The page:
Inhaled insulin therapy: where are we heading?

Inhaled insulin therapy: where are we heading?

Stephen Gough

The availability of insulin for the treatment of diabetes has transformed the care of people with this life-long chronic condition. Following the first use of animal insulin in 1922 there have been a series of significant developments both in terms of the type of insulin used and the method of administration. These have included the widespread availability of human insulin in 1978, the introduction of the insulin pen delivery system in 1986 and the arrival of the first analogue insulins in 1996.


Recently the first commercially available inhaled insulin has become a reality, with Exubera being launched by Pfizer. Based on clinical trial data Exubera was granted a licence in early 2006 for use in certain adults with type 1 or type 2 diabetes; and later in the year guidance was also provided by NICE under a technology appraisal (NICE, 2006).

While insulin has undoubtedly saved the lives of thousands of people with diabetes over the last 85 years, today’s greatest personal and financial burden of diabetes is the associated long-term complications including heart disease, end-stage renal disease, stroke, eye disease and lower limb complications.

Although blood glucose concentration is only one of a number of modifiable risk factors for the development of diabetes-related complications, in many individuals it remains, unfortunately, sub-optimal. The reasons for this are clearly multifactorial, but the initiation of insulin in people with type 2 diabetes and subsequent intensification onto an appropriate insulin regimen is certainly one of the barriers to achieving better glycaemic control. Attempts to understand why this particular barrier exists have also pointed to multifaceted causes including a sense of self-failure on the part of the individual, weight gain, hypoglycaemia and even clinical inertia (Hunt et al, 1997; Peyrot et al, 2005; Ziemer et al, 2005). Although true needle phobia may be uncommon there is no doubt that a large number of people with diabetes are reluctant to change to a treatment regimen that involves multiple daily injections (Peyrot et al, 2005).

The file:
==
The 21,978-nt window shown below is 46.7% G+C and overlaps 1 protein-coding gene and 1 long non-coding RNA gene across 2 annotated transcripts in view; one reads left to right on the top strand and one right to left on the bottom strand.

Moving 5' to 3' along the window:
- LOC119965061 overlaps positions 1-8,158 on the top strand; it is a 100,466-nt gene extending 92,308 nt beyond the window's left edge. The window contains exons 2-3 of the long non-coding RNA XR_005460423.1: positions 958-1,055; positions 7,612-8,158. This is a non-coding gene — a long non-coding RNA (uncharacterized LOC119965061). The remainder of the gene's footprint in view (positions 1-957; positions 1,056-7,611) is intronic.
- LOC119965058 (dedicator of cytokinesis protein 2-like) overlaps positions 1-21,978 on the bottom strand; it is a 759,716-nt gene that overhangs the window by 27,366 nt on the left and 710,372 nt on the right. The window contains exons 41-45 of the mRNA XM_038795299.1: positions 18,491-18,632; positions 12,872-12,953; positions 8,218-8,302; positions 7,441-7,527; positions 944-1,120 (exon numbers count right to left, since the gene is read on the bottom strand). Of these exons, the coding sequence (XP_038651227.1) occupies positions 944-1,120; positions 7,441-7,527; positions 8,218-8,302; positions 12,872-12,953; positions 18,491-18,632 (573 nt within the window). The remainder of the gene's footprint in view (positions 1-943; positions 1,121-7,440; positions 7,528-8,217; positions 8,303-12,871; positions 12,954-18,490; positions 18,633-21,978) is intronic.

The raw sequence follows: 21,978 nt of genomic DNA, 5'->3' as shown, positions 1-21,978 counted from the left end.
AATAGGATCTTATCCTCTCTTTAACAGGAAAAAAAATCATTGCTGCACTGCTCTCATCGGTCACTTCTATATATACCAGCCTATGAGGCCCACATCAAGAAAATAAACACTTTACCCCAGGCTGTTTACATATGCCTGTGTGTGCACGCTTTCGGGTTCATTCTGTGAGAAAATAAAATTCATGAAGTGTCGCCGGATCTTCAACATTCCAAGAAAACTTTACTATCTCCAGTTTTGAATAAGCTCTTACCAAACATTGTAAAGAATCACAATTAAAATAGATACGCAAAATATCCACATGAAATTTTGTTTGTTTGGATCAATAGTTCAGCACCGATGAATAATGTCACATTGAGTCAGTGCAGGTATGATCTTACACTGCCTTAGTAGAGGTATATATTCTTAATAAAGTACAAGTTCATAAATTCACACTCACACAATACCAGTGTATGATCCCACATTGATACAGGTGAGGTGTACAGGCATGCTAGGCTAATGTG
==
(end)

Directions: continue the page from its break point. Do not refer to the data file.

For some individuals, the advent of inhaled insulin provides an exciting new alternative to delivering insulin via injection that will aid them in overcoming at least one of the barriers to using insulin. The NICE guidance on inhaled insulin identifies specific groups of patients who may benefit from inhaled insulin (NICE, 2006). One of these groups is defined as those people with: ‘A marked and persistent fear of injections that meet DSM-IV criteria for specific phobia ‘blood injection injury type’ diagnosed by a diabetes specialist or mental health professional.’

However, this can be difficult to accurately diagnose and, in some situations, to differentiate from significant needle aversion.